Double posts often happen by accident, but occasionally appear because the server isn't moving fast enough for someone's taste and they ignore that "Click once" note by the submit buttons. Double posts junk up the page and diminish your reading enjoyment.
Unclosed tags are formed when someone starts formatting but doesn't tell the browser where to end it.
L8R's four unclosed tags caused his post to appear like this, and threatened to do the same to any subsequent posts. So I had to go in and clean up, which I don't appreciate.
Here's how to form tags properly: let's say you want to italicize one word of a sentence that might typically appear on Artblog.net. You arrange the tags thusly:
No, why don't <i>you</i> go soak your head, doofus?
This will appear as:
No, why don't you go soak your head, doofus?
If you leave off that </i> the rest of the sentence and the rest of the page will be italicized. That's an unclosed tag.
Now, anything that appears between a greater-than sign and a less-than sign is a tag, and I have a tagstripper that will eliminate all tags except a, b, i, strike, and u. Otherwise people could hotlink images and do all kinds of mayhem on my site. That means European-style quotes will be interpreted as tags and stripped. However, you can represent less-than sign with something called a character entity. Type the following:
And it will appear as
Greater than is >.
The a-tag is special. To create linked text, type the following:
<a href="http://www.artblog.net">Here's a link to Artblog.net.</a>
This will appear like so:
Here's a link to Artblog.net.
Hope this helps.
December 31, 2004, 6:15 PM
I inquired about Owens on the MOCA bashing day and I am happy now to get some feedback on that...
I thought her work was insipid as opposed to Giordano.
Giordano lacks maturity but the work is not insipid...
Any comparison to Owens in my book would be an insult...
No wonder she refuses to talk about her work...
Nothing to say.
I didn't see Jacin as cute but warn about "clever" or studied.
But he does have a distinct handprint which can be developed in wonderful ways in the future...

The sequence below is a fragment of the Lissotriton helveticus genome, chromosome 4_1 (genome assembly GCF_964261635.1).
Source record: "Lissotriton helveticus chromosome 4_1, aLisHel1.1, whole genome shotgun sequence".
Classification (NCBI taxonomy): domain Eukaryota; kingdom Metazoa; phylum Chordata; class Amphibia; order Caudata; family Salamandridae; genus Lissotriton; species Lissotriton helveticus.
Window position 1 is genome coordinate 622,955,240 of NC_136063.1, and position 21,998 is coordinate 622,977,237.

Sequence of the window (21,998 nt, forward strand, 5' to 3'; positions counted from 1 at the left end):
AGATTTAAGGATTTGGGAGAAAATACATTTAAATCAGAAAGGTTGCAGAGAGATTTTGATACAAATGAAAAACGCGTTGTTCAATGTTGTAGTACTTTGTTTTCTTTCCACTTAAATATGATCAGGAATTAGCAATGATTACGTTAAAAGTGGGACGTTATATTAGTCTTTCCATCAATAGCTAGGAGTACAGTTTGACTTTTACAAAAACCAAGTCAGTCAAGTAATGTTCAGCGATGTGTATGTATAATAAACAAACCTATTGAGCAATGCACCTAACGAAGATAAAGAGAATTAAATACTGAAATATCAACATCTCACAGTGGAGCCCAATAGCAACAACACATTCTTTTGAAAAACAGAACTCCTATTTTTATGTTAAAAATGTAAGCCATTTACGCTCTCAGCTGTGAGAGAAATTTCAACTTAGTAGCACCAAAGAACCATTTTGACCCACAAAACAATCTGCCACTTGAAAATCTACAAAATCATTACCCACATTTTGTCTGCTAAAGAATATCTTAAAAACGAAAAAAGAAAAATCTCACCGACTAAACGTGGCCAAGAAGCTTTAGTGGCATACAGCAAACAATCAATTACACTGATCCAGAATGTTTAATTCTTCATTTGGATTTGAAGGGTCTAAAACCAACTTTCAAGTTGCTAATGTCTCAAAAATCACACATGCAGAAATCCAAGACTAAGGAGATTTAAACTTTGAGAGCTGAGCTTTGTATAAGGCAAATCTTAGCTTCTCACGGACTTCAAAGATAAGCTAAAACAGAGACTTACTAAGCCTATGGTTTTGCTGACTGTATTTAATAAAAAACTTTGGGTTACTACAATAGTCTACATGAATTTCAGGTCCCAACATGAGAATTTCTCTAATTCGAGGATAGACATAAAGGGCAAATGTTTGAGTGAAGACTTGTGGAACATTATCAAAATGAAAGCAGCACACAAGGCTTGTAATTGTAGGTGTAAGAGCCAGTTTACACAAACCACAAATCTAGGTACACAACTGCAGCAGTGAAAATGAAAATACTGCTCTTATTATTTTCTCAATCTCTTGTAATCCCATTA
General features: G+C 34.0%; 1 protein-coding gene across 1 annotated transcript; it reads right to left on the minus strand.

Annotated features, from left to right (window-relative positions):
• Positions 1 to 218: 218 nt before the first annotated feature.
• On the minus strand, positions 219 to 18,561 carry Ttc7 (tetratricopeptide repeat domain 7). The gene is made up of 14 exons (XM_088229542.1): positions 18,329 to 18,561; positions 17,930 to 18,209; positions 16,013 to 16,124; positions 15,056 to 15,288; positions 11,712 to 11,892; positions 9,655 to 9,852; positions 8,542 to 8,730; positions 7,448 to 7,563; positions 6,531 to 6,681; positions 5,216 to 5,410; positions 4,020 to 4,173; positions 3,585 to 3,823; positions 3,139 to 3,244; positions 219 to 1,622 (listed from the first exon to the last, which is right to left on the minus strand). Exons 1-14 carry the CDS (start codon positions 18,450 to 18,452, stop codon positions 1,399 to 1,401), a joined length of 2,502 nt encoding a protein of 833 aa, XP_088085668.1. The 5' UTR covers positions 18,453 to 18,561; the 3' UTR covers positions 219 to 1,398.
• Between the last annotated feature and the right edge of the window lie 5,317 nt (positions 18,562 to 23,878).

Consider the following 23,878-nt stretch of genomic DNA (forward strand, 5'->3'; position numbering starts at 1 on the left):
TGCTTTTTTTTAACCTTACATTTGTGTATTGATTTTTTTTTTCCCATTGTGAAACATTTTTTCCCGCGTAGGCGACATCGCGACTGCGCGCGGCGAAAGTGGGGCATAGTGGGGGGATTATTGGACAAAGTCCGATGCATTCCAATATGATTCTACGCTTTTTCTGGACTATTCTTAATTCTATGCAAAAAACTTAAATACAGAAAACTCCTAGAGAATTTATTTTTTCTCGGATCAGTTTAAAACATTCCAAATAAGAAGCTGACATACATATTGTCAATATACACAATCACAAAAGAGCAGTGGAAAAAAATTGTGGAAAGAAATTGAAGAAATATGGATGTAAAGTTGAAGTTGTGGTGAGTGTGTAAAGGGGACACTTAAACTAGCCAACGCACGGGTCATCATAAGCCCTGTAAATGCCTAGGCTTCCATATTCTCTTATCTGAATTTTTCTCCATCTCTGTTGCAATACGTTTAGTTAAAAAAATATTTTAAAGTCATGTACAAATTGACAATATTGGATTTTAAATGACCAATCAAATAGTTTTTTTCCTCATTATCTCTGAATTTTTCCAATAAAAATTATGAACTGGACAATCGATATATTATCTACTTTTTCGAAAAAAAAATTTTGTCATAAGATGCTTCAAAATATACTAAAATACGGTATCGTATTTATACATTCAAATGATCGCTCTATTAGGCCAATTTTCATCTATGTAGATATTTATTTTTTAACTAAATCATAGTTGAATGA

Keep it up with more to come
December 31, 2004, 6:16 PM
Thanks for all the info, but help me out with the two "doofus" sentences.
They appear identical, and in both cases the "you" and the "go" are connected. Is this some kind of code?
When I italicize or bold or underline the particular emphasis just disappears when I post.
December 31, 2004, 6:20 PM
What is a "MOCA bashing day"?
I thought her work was insipid as opposed to Giordano.
Giordano lacks maturity but the work is not insipid...
I think that puts it in a nutshell.
December 31, 2004, 6:20 PM
Sorry, Oldpro, they did look identical when I first posted them. Go have another look.
(Everybody - character entities revert to real characters upon hitting preview. News to me, too.)
December 31, 2004, 6:30 PM
It was 2 days back, Blues for Moca Day...
Perhaps bashing was a bit too harsh...
You just went right over my head
I'm still just trying to avoid all caps...
December 31, 2004, 6:32 PM
Thanks. At my stage of computer development I think I better just forego italics and the rest.
December 31, 2004, 6:45 PM
Note to all - I love you the same whether you can code html or not.
Some non-code acceptable methods of formatting include asterisks:
No, why don't *you* go soak your head, doofus?
No, why don't *you* go read Immanuel Kant's _Critique of Pure Reason_, doofus?
A little geeky, but they do the trick.
January 1, 2005, 12:29 AM
Excuz me but I was only trying to be creative I thought this was an ART BLOG!
John Cage must be rolling in his grave!!!!!!!!!!!!!
P.S. What does this mean:
Message. , , ,
, and tags are allowed.
January 1, 2005, 12:34 AM
Sorry about last post with the tags I cut and paste without thinking.
I didn't mean to do it again I was trying to make a point that tags are allowed. (creative or not)
January 1, 2005, 12:58 AM
It's this "without thinking" thing that I'm having a problem with, L8R.
I'm leaving the rest of this page screwed up as a monument to Without Thinking.
January 1, 2005, 1:06 AM
But Franklin... I thought....
January 1, 2005, 1:23 AM
But you know what? It looks like there's not thinking, and then there's plain old not thinking.
January 1, 2005, 1:56 AM
Great reply, Franklin.
January 1, 2005, 2:39 AM
I'll second that, catfish.
January 1, 2005, 5:26 AM
How fun! This is like Star Trek or something, when the force field breaks up the signal! bzz! Cap'n! pshh! under attack! khhh! send help! pfff!
January 2, 2005, 2:09 AM
Just trying a little experiment.
January 2, 2005, 2:09 AM
January 2, 2005, 8:26 AM
Your thinking 2 much!
January 2, 2005, 9:22 AM
italics, italian, itinerary?
testing, testing, one two three
what about it?
January 2, 2005, 9:23 AM
i did it!
January 2, 2005, 3:45 PM
Safari is still reading the page as screwed up, though. How does it look to you Windows users out there?
January 2, 2005, 5:26 PM
With IE running under XP, everything looks back to normal.
January 2, 2005, 10:48 PM
Whup L8R's ass, willya? Make us proud.
I'm running Firefox on an eMac with OS X,and L8R's big black lines are still runnin' through everything up to comment 41. After that, OK.
December 30, 2004, 7:47 PM
I'm going to surprise everyone and say this artist has something going. It isn't jelled yet, and I agree with just about all of what Franklin says (especially about staying away from Laura Owens; at this point that influence is pernicious) but there is something there.